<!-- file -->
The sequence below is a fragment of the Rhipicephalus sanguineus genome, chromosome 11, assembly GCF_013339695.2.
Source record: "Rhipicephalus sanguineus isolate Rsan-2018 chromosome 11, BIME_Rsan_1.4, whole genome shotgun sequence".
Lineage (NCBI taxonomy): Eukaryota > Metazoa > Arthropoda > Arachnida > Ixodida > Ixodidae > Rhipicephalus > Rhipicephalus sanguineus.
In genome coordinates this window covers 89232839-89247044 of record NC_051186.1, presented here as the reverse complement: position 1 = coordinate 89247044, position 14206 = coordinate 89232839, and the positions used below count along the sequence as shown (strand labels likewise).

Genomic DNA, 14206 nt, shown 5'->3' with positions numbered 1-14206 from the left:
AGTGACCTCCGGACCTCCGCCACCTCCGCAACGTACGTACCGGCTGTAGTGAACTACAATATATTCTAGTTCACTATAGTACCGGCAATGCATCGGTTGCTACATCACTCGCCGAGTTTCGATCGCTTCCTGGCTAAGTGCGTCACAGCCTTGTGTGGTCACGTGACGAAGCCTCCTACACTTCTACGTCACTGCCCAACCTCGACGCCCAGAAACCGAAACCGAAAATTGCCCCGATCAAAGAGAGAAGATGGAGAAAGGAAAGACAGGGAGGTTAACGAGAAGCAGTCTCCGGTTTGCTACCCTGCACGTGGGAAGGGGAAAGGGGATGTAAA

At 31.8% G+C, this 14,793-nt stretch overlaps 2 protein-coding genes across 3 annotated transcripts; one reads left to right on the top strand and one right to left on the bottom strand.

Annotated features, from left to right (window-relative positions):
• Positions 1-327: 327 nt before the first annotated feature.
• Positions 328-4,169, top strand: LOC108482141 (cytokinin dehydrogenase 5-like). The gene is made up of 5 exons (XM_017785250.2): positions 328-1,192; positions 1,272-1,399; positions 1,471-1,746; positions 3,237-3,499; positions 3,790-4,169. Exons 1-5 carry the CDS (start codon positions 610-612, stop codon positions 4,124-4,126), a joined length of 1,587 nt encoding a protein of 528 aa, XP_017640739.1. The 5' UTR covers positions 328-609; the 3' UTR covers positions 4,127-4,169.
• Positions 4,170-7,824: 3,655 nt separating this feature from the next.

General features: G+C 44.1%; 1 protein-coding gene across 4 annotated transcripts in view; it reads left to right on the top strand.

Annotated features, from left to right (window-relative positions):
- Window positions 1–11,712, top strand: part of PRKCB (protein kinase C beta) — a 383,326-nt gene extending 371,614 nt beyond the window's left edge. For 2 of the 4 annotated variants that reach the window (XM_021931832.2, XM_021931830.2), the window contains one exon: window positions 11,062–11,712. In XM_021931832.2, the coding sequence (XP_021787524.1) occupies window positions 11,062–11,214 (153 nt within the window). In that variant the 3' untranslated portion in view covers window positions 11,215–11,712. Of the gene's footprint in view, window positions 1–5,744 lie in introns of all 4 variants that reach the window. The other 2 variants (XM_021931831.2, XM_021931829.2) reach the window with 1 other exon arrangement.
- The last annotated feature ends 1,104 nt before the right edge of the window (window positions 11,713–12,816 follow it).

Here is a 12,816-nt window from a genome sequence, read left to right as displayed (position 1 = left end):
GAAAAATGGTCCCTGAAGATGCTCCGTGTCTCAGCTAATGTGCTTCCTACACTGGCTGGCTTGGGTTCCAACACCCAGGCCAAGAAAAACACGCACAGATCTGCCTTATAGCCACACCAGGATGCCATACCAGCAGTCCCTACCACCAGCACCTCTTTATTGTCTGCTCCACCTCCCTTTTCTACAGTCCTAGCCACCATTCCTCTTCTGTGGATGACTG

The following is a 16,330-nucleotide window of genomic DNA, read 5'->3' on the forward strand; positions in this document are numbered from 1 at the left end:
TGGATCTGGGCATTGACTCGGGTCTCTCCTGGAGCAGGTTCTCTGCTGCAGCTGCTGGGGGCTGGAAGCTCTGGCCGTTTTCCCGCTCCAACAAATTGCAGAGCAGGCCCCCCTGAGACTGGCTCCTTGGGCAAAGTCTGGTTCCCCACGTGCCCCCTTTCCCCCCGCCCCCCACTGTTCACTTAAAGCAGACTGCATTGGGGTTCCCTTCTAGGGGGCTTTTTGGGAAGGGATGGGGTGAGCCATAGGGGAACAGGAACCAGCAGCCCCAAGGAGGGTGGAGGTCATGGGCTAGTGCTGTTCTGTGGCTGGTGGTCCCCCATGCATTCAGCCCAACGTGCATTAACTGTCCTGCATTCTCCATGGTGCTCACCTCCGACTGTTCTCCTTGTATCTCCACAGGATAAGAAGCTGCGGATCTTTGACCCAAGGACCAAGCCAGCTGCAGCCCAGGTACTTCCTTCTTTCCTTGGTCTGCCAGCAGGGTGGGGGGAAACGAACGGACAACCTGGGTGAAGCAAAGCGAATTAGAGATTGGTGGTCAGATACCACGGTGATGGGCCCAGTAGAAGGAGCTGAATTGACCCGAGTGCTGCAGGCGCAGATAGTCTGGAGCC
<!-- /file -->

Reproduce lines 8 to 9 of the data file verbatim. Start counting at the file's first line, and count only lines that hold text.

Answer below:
Annotated features, from left to right (window-relative positions):
• Positions 1-327: 327 nt before the first annotated feature.